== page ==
Lewis Hine caption: Bleach-room boys Daniel Crowley 17 years, 358 Broadway; Mike Kennedy, 18 years, 40 Margin St. Pacific Mills. Location: Lawrence, Massachusetts, November 1910.
“Three more local boys, two from this city and one from Methuen, have laid down their lives on the battlefields of France. The toll to date therefore has four additional names added to the local list, for the casualty of Lieut. George W. Ryley was chronicled in the morning papers.”
“Monday’s casualty list carried the names of Lieut. Ryley and Henry Wohrkamp of Methuen, who is also reported as having been killed in action. The families of two 23d infantry, Leon P (Jean) Valcourt, 22 Nesmith Street and John Podymadtis, 14 Currier St have received official notification from the war department that those lads have died for the cause. Valcourt died of wounds, while Podymadtis was killed in action. Podymadtis was the first representative of the Polish people in Lawrence to die in service.”
“Valcourt’s death is pathetic for it was only Saturday the Tribune published a letter from Augustine D. Regan in which he said he and Valcourt were the only two West End boys to be on the firing line in France. The others, Clifton Smith, Frank McNulty, Hector LeFleur, Thomas J. Stephens, and Fred (?) Harrison were incapacitated through sickness, wounds, or death. Smith died June 6. Valcourt is second of the seven who went overseas together to make the supreme sacrifice. Regan is now the club’s sole representative on the line. The boys have acquitted themselves valiantly and valorously in battle. They have given their all cheerfully and gladly that the cause might triumph.”
“Valcourt’s death causes universal sorrow and especially among those who knew him and his “pal” so well. His family, taking their loss in good spirit, have the solace and comfort of knowing that he died a noble death and his life, precious and dear to them, is their great sacrifice in the world war.”
“The 42.5-acre Aisne-Marne Cemetery and Memorial in France, its headstones lying in a sweeping curve, sits at the foot of the hill where stands Belleau Wood. The cemetery contains the graves of 2,289 war dead, most of whom fought in the vicinity and in the Marne valley in the summer of 1918. The memorial chapel sits on a hillside, decorated with sculptured and stained-glass details of wartime personnel, equipment and insignia. Inscribed on its interior wall are 1,060 names of the missing. Rosettes mark the names of those since recovered and identified. During World War II, the chapel was damaged slightly by an enemy shell. Belleau Wood adjoins the cemetery and contains many vestiges of World War I. A monument at the flagpole commemorates the valor of the U.S. Marines who captured much of this ground in 1918.” -The American Battle Monuments Commission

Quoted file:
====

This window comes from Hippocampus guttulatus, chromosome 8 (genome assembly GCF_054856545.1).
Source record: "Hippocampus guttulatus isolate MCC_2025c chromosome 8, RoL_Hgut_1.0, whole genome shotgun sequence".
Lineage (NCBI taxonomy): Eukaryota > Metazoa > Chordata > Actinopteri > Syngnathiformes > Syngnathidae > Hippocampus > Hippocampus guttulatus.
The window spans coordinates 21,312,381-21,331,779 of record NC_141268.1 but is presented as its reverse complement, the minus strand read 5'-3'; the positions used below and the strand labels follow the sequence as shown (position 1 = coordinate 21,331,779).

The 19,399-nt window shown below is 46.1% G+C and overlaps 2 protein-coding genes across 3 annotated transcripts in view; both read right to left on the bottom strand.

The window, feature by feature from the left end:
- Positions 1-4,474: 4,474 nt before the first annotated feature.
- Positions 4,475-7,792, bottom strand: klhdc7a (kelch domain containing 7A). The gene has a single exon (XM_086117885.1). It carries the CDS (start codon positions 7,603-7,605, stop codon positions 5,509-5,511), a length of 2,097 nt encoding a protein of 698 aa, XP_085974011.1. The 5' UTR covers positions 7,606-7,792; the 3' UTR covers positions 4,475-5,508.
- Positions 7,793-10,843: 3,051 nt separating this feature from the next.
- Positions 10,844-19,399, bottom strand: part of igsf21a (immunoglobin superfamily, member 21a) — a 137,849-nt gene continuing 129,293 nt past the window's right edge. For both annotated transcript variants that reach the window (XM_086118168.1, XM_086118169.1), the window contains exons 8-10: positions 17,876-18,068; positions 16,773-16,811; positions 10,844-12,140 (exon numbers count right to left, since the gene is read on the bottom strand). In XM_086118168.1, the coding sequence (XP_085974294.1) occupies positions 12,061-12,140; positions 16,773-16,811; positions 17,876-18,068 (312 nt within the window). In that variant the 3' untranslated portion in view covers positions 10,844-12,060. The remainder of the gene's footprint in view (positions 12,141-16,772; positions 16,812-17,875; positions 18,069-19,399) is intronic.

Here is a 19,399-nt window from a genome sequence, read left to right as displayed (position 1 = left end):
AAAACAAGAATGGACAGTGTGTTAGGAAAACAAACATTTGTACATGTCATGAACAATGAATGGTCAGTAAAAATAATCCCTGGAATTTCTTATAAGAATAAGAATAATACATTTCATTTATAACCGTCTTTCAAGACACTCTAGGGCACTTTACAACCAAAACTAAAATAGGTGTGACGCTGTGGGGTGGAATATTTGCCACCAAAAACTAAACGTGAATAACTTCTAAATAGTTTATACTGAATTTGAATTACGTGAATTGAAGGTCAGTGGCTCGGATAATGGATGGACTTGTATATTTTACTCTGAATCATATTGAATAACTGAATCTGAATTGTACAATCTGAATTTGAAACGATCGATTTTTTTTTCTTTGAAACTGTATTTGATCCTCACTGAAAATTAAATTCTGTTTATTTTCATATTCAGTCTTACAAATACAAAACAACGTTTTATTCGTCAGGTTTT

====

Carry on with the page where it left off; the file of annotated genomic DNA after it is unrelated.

I asked city officials in several departments if there is any record of when Leon P. Valcourt Square was established, and what person or persons requested that the site be named in honor of him. No one could find any information. Perhaps as many as several thousand people drive or walk past that sign every day and never even give it a thought.
So are the two Leons related? I found both of their father’s Quebec birth records, but they (George and Ludger) did not have the same father or mother. Perhaps George and Ludger were cousins, or had the same grandfather, but I could find no records to confirm it. But there is one curious piece of information that suggests that they were related. In the 1904-1905 Lawrence directory, George was listed as the owner of a grocery store at 27 Melvin Street, and Ludger is listed as a clerk at the same store.
Several months after this story was posted, I talked to Ann Pfaff, one of Leon’s grand-nieces, who got me in contact with Irene Toma, whose mother Edna was Leon’s second youngest sister. She was surprised by the photos of Leon, and though she didn’t know much about him, she told me several things of interest.
“My grandmother (Leon’s mother Aurelie) was pregnant with her last child (Irene) when her husband died. That was in 1905. My grandmother’s family got together and helped her out. She was a good seamstress and took in sewing. Her older daughters quit school and went to work in the mills. I recall some kind of tourist booklet that my grandmother had that described various areas of France. My sister told me that the government paid for my grandmother to go to France and see Leon’s grave.”
Irene sent me this photograph of Leon (far left), his seven siblings, and his mother Aurelie (barely visible on the left margin). The photograph was taken about 1911.
*Story published in 2012.